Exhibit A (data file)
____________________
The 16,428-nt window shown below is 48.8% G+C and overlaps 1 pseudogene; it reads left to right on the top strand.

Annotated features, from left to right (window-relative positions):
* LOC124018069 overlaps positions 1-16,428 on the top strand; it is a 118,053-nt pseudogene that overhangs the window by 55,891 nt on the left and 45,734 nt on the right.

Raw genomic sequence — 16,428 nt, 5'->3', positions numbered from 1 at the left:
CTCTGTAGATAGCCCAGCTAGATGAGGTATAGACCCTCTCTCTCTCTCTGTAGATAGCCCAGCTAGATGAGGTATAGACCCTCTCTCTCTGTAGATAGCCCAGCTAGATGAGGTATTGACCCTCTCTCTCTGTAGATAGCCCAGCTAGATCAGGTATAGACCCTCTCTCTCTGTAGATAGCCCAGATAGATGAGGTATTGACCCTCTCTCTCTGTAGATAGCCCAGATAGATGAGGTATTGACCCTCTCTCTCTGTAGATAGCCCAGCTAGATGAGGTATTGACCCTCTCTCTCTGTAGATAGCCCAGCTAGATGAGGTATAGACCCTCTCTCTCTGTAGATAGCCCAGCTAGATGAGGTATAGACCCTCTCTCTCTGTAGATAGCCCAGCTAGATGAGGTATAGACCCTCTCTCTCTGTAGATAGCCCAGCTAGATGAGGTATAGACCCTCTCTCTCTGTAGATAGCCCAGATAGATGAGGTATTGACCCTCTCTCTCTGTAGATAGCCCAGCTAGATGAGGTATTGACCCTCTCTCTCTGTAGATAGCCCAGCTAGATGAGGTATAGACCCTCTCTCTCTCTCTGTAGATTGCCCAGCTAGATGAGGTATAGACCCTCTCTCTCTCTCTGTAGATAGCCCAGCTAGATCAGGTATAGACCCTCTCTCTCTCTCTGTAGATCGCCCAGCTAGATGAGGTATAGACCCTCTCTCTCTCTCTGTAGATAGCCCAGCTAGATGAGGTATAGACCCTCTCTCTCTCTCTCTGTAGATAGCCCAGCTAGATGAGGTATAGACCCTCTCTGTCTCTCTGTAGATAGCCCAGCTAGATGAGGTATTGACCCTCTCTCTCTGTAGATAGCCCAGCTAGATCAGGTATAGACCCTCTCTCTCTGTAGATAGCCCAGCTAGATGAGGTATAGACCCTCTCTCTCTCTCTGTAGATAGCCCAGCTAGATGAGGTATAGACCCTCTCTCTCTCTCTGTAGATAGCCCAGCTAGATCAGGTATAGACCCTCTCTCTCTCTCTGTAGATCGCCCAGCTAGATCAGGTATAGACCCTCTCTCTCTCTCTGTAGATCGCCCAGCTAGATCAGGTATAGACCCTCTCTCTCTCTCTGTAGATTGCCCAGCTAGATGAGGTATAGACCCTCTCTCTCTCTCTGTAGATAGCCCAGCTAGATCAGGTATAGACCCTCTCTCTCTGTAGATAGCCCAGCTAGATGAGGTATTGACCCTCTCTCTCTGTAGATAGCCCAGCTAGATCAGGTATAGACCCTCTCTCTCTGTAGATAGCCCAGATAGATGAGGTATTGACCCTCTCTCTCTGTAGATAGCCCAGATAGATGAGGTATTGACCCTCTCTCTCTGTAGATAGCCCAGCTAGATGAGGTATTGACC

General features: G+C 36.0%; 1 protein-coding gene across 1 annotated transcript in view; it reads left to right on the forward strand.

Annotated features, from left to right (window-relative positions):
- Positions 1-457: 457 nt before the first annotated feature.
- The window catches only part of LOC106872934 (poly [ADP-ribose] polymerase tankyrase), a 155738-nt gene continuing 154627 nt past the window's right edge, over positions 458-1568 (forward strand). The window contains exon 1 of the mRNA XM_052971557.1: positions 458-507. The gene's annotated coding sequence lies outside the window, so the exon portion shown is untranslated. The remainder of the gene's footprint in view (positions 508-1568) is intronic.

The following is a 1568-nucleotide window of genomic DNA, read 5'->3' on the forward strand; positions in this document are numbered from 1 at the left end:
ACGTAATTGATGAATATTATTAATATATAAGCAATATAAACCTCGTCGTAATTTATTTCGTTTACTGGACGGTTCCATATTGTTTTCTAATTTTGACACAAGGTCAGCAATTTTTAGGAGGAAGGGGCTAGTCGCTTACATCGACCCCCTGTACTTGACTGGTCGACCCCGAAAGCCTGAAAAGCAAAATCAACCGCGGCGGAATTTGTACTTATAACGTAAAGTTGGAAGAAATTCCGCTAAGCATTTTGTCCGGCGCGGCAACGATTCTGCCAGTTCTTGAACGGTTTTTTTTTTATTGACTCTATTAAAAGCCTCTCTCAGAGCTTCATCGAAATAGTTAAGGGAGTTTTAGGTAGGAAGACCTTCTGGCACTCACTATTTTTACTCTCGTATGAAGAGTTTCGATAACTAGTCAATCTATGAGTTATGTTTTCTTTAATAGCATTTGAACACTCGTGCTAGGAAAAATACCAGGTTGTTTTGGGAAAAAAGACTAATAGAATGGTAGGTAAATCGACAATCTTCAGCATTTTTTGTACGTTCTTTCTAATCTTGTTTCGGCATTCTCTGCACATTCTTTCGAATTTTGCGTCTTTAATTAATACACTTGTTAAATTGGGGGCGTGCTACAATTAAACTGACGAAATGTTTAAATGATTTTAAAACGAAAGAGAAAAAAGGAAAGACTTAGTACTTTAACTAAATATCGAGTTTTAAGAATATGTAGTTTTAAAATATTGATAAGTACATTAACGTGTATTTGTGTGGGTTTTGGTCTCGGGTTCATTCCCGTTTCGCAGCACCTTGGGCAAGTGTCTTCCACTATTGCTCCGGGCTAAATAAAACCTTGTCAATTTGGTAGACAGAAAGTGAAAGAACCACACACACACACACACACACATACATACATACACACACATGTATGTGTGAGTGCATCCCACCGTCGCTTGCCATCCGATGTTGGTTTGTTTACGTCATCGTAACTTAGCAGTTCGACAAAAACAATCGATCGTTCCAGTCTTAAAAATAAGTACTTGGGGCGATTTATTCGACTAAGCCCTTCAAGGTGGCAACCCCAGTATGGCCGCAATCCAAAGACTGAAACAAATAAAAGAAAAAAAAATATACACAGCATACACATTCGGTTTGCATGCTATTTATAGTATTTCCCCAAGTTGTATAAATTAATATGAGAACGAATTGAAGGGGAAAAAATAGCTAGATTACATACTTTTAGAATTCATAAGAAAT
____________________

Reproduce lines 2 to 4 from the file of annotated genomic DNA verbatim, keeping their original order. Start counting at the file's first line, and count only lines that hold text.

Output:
Annotated features, from left to right (window-relative positions):
* LOC124018069 overlaps positions 1-16,428 on the top strand; it is a 118,053-nt pseudogene that overhangs the window by 55,891 nt on the left and 45,734 nt on the right.

Raw genomic sequence — 16,428 nt, 5'->3', positions numbered from 1 at the left: